UPDATE 2-Romanian central bank keeps benchmark rate unchanged

(Adds governor quotes)

BUCHAREST, Nov 6 (Reuters) - Romanian inflation will stay slightly above target this year before falling to its upper range in 2020, but the central bank’s benchmark interest rate will remain negative, Governor Mugur Isarescu said on Wednesday.

Earlier in the day, the bank kept its benchmark interest rate unchanged at 2.50% as expected as policymakers must balance the need to rein in inflation and a potential firming of the leu currency should they raise interest rates.

The bank has said a widening current account deficit was worrying, and a stronger leu would not help.

Inflation slowed to 3.5% on the year in September, at the upper end of the bank’s 1.5-3.5% target. The bank, which will release new forecasts on Nov. 8, had previously expected inflation to be at 4.2% by year’s end and 3.4% in 2020.

Isarescu said the forecasts will be lower than previously envisioned.

“We will remain with a monetary policy rate below the inflation rate, but that is the trend in Europe and worldwide for the most part,” Isarescu told reporters.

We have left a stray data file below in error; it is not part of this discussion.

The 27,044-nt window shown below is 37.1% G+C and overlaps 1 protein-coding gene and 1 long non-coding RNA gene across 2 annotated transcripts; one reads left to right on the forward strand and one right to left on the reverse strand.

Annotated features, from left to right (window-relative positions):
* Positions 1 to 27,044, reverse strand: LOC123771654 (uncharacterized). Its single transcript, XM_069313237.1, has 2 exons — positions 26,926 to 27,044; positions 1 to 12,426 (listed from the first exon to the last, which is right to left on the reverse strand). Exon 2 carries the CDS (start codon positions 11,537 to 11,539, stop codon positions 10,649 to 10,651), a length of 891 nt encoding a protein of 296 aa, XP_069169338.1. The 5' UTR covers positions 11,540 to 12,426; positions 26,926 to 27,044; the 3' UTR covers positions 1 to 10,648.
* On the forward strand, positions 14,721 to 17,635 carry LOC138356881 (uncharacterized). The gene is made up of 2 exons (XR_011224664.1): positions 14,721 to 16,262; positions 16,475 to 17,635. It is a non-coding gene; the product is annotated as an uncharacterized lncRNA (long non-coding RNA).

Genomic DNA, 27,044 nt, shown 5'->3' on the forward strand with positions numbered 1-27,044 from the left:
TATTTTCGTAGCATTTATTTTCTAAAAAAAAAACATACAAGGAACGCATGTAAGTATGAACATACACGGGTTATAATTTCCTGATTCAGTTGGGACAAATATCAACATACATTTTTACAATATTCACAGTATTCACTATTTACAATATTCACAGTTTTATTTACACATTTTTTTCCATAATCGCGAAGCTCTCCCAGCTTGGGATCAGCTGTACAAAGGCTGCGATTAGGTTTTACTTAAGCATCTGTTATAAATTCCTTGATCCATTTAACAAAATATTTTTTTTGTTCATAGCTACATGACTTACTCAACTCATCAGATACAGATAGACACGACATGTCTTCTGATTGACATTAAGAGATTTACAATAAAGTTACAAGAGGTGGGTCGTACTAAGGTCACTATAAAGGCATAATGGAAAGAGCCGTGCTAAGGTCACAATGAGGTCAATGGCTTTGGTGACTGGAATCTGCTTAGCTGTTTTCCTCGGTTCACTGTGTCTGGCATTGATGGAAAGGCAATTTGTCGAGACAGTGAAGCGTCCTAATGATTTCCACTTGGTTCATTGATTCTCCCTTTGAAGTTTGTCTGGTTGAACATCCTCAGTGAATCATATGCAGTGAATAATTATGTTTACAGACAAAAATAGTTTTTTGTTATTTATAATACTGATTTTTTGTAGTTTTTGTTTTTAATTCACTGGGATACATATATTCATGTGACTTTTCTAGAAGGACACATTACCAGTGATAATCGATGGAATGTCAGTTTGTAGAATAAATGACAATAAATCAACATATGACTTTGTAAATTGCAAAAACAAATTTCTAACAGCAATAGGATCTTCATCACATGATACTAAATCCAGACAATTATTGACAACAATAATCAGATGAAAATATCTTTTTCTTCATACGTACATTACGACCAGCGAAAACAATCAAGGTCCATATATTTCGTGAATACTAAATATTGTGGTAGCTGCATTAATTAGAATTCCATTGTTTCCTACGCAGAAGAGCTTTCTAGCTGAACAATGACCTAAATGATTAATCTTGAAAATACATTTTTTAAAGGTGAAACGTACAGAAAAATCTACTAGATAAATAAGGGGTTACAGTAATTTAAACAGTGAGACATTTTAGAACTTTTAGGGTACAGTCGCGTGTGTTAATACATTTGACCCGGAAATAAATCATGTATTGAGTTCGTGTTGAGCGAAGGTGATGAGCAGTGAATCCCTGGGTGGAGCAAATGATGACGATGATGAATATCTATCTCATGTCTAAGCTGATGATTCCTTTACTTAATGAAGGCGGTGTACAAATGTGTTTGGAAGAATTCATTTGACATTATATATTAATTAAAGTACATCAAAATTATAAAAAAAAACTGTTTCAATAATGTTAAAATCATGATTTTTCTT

He added that policy decisions by the European Central Bank, the U.S. Federal Reserve and regional peers will influence the course of local policy.

Loose ECB and Fed policies have eased pressure to act on policymakers in central Europe, where consumption-driven growth has held up in the face of a euro zone slowdown and concerns over Britain’s exit from the European Union.

“The central bank will also keep an eye on the decisions of other central banks in CEE to avoid a high interest rate differential between Romania and its regional peers that would fuel speculative capital flows into the local market,” Romania’s BCR bank said in a research note.

“Our baseline scenario is that the central bank will keep the key rate at 2.5% next year.”

All analysts polled by Reuters had expected Wednesday’s decision. Policymakers, who last hiked rates in May 2018, have since adjusted monetary policy by controlling money market liquidity.

Expansionary fiscal and wage policies have increased Romania’s budget and current account deficits, weighing on asset prices.

A long election cycle was also complicating policymaking, with a presidential election kicking off on Sunday and local and parliamentary elections in 2020.

The Romanian leu was down 0.2% versus the euro at 1430 GMT, unchanged from levels before the meeting. (Reporting by Luiza Ilie; Editing by Jon Boyle and Ken Ferris)